The Royal Australasian College of Physicians (RACP) has today released a series of new recommendations to help avoid unnecessary and potentially harmful tests and procedures carried out with pregnant women and children.
Discussing the latest recommendations from the Society of Obstetric Medicine of Australia and New Zealand, Dr Helen Robinson said the latest evidence shows the D-dimer test is unreliable when it comes to detecting venous thromboembolism in pregnant women.
“Venous thromboembolism is a condition that includes deep vein thrombosis and pulmonary embolism,” Dr Robinson said. “The D-dimer test is often used to assist diagnosis of venous thromboembolism if a patient presents with symptoms, such as leg pain, swelling, oedema or lung-related chest pain.
“A higher than normal D-dimer level could mean the patient has venous thromboembolism. However, D-dimer concentrations rise during pregnancy so the test is incredibly unreliable if a doctor is trying to rule out venous thromboembolism.
“Women are five times more likely to develop venous thromboembolism during pregnancy, so it’s incredibly important that it’s successfully detected and treated.
“If venous thromboembolism is suspected, our advice is that clinicians use compression ultrasonography to rule out arm or leg thrombosis. For pulmonary embolism we recommend clinicians use appropriate imaging, as the foetal radiation exposure with these tests is within safe limits.”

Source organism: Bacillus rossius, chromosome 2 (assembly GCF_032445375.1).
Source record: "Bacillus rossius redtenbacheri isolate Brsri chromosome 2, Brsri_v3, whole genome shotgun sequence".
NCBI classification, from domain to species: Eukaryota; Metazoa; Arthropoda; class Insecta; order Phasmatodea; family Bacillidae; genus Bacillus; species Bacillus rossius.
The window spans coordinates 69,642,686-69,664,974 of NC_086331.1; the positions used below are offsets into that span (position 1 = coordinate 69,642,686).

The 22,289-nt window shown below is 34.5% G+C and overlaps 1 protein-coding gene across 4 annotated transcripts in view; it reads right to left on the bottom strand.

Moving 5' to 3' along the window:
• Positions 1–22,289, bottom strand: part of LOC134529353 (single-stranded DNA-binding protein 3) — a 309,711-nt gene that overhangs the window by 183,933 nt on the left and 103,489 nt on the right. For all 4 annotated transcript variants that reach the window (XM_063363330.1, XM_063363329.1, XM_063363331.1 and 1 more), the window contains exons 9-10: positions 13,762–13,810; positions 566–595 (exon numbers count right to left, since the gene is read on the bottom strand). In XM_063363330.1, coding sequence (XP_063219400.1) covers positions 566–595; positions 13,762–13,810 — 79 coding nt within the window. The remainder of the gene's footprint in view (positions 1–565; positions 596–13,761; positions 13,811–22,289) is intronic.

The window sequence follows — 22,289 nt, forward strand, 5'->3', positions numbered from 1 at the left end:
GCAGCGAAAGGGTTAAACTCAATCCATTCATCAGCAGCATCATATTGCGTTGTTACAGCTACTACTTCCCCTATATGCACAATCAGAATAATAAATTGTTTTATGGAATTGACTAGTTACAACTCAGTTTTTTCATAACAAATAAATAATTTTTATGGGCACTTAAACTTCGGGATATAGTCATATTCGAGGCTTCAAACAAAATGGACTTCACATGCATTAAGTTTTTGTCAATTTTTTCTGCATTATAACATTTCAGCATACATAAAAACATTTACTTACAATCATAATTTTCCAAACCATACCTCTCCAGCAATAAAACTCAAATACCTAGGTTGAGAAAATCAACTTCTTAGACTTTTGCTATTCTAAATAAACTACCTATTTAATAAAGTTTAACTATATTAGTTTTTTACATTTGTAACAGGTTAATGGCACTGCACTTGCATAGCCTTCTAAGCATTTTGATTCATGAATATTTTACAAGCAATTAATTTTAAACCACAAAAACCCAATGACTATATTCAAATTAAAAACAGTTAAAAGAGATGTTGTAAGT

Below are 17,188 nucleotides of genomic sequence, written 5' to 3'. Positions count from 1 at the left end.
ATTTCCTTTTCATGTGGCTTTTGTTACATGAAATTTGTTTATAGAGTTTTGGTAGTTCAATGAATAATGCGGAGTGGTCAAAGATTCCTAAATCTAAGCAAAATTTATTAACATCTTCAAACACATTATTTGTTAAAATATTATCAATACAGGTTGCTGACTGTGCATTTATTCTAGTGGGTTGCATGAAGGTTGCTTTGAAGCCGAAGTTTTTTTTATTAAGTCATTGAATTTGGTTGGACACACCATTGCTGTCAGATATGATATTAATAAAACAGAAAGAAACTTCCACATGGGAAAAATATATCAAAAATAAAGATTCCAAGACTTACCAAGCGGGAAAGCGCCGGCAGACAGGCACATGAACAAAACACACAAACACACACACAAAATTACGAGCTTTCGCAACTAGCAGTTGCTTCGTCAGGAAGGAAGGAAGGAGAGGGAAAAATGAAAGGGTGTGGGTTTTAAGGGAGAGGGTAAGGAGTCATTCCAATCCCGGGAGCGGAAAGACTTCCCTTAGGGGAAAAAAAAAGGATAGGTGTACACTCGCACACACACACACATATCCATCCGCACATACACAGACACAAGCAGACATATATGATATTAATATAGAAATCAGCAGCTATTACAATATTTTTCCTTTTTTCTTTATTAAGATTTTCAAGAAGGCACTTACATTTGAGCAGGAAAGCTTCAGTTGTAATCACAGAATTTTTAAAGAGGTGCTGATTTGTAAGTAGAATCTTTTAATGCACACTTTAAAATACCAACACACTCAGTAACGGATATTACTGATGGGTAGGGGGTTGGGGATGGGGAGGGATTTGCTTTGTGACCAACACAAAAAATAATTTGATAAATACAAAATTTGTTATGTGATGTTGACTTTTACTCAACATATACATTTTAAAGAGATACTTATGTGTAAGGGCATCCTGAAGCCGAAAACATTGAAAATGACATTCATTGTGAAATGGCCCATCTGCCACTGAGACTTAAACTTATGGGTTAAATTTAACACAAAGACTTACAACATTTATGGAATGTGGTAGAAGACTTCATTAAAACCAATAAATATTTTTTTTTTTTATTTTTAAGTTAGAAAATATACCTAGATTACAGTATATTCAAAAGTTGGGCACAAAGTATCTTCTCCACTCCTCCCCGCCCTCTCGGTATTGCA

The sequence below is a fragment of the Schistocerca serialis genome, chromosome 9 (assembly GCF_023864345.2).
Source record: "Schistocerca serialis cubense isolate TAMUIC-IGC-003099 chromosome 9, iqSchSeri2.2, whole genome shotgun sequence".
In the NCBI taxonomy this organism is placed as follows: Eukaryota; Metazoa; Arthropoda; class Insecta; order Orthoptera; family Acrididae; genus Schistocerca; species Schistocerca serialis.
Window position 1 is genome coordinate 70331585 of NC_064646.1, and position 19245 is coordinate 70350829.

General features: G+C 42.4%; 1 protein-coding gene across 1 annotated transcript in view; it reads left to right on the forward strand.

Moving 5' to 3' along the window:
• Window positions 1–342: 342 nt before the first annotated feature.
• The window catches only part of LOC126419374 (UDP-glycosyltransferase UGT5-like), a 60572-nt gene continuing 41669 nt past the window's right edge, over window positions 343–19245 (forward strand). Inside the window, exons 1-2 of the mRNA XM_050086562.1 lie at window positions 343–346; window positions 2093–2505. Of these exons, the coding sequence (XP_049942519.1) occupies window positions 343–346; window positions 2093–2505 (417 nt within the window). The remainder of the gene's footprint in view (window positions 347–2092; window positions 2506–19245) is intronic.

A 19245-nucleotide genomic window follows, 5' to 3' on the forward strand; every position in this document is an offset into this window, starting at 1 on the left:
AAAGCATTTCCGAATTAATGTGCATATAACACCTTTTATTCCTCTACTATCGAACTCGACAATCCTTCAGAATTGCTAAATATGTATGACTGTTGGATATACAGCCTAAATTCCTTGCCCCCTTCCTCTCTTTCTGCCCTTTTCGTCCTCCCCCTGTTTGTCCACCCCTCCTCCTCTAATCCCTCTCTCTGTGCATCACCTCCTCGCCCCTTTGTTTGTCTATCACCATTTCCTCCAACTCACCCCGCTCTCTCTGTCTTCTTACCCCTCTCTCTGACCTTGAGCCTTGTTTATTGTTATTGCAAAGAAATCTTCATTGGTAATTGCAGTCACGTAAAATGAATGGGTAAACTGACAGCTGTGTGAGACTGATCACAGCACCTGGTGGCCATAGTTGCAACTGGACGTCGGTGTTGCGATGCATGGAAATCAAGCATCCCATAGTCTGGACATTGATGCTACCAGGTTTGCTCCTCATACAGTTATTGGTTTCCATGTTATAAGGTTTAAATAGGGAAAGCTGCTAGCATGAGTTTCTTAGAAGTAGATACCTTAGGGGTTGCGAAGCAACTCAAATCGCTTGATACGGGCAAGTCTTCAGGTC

The Australasian Paediatric Endocrine Group has also made a number of recommendations for paediatric care. Professor Fergus Cameron said that a review of current clinical evidence highlighted limitations in some growth-promoting strategies such as gonadotropin releasing hormone and aromatase inhibition hormone therapies.
“Gonadotropin releasing hormone therapy is very effective at treating precocious puberty in children but appears to have little benefit in increasing height in children with normally-timed puberty,” Professor Cameron said.
“There also appears to be an association between gonadotropin hormone therapy in girls with early (not precocious) puberty and subsequent risk of polycystic ovarian syndrome. “Our advice is that doctors should not be using this drug to treat children with height problems unless they are specifically treating central precocious puberty. The potential side effects of the treatment can’t be justified.”
Other recommendations from the Australasian Paediatric Endocrine Group include:
Don’t prescribe aromatase inhibitor hormone therapy for height promotion.
Don’t rely on random measures of circadian hormones (hormones that fluctuate across the time of the day) for diagnostic purposes.
Don’t rely solely on radiologic measures of bone age for assessing growth in young children with short stature under two years of age.
Other recommendations from the Society of Obstetric Medicine of Australia and New Zealand include: Don’t test for inherited clotting disorders when women have pregnancy complications due to the placenta.
Don’t repeatedly test for protein in the urine in established pre-eclampsia.
Avoid measuring erythrocyte sedimentation rate in pregnancy. This is a general marker of inflammation in the body and is normally elevated in pregnancy. These lists are part of the Evolve physician-led initiative.
There are now 17 Evolve lists published
, with a further 15 in development.
“The Evolve initiative is all about doctors and patients discussing the potential harms and benefits of conducting a test or procedure,” RACP President Dr Catherine Yelland explained. “Even if tests and treatments are available to diagnose and treat a condition, doctors and patients should be questioning if they are necessary, do they carry risk, or will they make any difference to a clinical outcome.”